An Optimization Model to Estimate the Air Travel Demand for the United States (2014)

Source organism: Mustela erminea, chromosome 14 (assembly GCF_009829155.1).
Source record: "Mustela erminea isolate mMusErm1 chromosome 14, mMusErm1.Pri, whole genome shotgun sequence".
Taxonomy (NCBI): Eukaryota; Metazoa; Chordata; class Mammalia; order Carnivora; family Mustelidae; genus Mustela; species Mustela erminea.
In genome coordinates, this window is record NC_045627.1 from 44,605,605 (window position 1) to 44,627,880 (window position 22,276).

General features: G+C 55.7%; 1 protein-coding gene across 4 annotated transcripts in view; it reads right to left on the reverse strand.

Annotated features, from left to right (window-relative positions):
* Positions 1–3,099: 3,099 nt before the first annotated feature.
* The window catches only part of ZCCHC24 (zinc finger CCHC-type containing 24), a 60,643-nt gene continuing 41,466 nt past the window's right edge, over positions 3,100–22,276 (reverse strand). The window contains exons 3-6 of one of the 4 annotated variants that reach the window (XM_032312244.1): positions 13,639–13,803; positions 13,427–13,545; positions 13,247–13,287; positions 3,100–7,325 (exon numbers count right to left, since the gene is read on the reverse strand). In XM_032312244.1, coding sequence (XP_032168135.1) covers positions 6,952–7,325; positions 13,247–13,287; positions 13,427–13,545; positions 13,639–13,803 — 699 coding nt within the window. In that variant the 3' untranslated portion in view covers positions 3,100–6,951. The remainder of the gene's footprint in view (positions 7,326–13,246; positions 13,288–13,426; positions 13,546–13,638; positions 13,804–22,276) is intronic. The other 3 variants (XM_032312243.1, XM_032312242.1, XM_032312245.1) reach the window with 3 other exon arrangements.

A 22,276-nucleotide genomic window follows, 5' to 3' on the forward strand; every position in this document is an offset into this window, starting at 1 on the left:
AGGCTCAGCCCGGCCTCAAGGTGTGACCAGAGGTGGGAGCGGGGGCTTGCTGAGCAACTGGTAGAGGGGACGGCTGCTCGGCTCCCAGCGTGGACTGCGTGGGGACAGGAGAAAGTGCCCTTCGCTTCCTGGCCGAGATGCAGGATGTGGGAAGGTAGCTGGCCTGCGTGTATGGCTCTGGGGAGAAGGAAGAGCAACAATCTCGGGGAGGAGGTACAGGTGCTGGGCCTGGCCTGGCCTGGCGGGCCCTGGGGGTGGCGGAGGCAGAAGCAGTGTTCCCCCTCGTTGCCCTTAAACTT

Worldwide, air travel demand has greatly increased and historical travel demand data is essential for air transportation planning, policy-making and market evaluation. However, historical air travel demand is not always available or complete and oftentimes must be estimated. To address this problem, we present a non-linear optimization model to estimate the historical air travel demand between origin and destination (OD) airports in the United States (US). In contrast to existing models, our model estimates itinerary-level OD demand served by air carriers while considering travelers' choice behaviors. The model formulation is based on a logit model along with observed data. To consider travelers' choice behaviors, an observed utility is assigned to each itinerary. The utility is a function of factors such as fare, flight time, number of connections, and departure and arrival times. Travelers between an OD pair are assumed to choose itineraries that have maximum utility. In the optimal solution, the demand between an OD pair distributes among the itineraries connecting the OD pair by a logit model. An evolutionary strategy is used to calibrate the model parameters such that the model estimates match sample results from the Airline Origin and Destination Survey as close as possible. This method solves a least square parameter estimation model and our model iteratively until the parameter estimation is stabilized. To make the demand estimation consistent with observed data, the statistics from the Airline Origin and Destination Survey, T100 Domestic Market data, and Official Airline Guide are used to create the constraints in the model. An efficient iterative balancing algorithm is used to solve the optimization model. The algorithm iteratively maximizes the dual of the model along directions defined by unit vectors and keeps some first order optimality conditions satisfied. We applied the model to estimate the travel demand served by seven major US carriers in a la- ge-size US network. The network contains 457 airports and about 200,000 itineraries. We compared with our estimation results with the statistics from the American Travel Survey. The comparisons are done at national level and state level respectively. Our comparisons suggest that the demand estimation produced by our model is generally consistent with those statistics.